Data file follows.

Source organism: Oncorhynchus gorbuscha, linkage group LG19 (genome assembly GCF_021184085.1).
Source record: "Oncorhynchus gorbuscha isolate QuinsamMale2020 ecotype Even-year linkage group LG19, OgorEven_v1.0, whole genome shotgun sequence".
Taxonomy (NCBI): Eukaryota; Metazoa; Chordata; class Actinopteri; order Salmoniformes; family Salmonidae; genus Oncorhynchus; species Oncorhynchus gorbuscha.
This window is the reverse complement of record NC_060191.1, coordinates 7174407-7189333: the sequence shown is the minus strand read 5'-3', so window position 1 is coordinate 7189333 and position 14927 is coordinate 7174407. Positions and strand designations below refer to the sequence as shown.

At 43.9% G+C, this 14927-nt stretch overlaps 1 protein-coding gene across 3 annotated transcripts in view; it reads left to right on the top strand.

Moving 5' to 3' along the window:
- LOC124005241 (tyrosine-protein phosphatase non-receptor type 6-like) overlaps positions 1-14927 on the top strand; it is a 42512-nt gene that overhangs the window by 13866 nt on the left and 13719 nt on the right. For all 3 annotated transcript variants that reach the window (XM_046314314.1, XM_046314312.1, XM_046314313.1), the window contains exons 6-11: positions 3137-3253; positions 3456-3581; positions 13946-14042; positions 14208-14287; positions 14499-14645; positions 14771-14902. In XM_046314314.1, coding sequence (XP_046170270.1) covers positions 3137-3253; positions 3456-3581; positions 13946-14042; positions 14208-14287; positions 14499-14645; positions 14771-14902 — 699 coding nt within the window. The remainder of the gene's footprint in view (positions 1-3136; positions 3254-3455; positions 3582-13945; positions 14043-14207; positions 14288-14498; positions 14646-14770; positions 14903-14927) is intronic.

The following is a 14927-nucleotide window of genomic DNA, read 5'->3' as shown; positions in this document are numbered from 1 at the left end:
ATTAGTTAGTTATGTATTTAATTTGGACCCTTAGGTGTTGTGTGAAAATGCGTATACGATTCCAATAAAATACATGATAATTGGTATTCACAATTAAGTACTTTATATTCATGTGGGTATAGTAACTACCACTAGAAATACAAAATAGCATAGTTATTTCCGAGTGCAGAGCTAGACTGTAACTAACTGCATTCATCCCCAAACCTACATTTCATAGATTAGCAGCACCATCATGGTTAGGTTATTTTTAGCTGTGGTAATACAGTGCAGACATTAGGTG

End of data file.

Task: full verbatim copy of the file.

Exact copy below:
Source organism: Oncorhynchus gorbuscha, linkage group LG19 (genome assembly GCF_021184085.1).
Source record: "Oncorhynchus gorbuscha isolate QuinsamMale2020 ecotype Even-year linkage group LG19, OgorEven_v1.0, whole genome shotgun sequence".
Taxonomy (NCBI): Eukaryota; Metazoa; Chordata; class Actinopteri; order Salmoniformes; family Salmonidae; genus Oncorhynchus; species Oncorhynchus gorbuscha.
This window is the reverse complement of record NC_060191.1, coordinates 7174407-7189333: the sequence shown is the minus strand read 5'-3', so window position 1 is coordinate 7189333 and position 14927 is coordinate 7174407. Positions and strand designations below refer to the sequence as shown.

At 43.9% G+C, this 14927-nt stretch overlaps 1 protein-coding gene across 3 annotated transcripts in view; it reads left to right on the top strand.

Moving 5' to 3' along the window:
- LOC124005241 (tyrosine-protein phosphatase non-receptor type 6-like) overlaps positions 1-14927 on the top strand; it is a 42512-nt gene that overhangs the window by 13866 nt on the left and 13719 nt on the right. For all 3 annotated transcript variants that reach the window (XM_046314314.1, XM_046314312.1, XM_046314313.1), the window contains exons 6-11: positions 3137-3253; positions 3456-3581; positions 13946-14042; positions 14208-14287; positions 14499-14645; positions 14771-14902. In XM_046314314.1, coding sequence (XP_046170270.1) covers positions 3137-3253; positions 3456-3581; positions 13946-14042; positions 14208-14287; positions 14499-14645; positions 14771-14902 — 699 coding nt within the window. The remainder of the gene's footprint in view (positions 1-3136; positions 3254-3455; positions 3582-13945; positions 14043-14207; positions 14288-14498; positions 14646-14770; positions 14903-14927) is intronic.

The following is a 14927-nucleotide window of genomic DNA, read 5'->3' as shown; positions in this document are numbered from 1 at the left end:
ATTAGTTAGTTATGTATTTAATTTGGACCCTTAGGTGTTGTGTGAAAATGCGTATACGATTCCAATAAAATACATGATAATTGGTATTCACAATTAAGTACTTTATATTCATGTGGGTATAGTAACTACCACTAGAAATACAAAATAGCATAGTTATTTCCGAGTGCAGAGCTAGACTGTAACTAACTGCATTCATCCCCAAACCTACATTTCATAGATTAGCAGCACCATCATGGTTAGGTTATTTTTAGCTGTGGTAATACAGTGCAGACATTAGGTG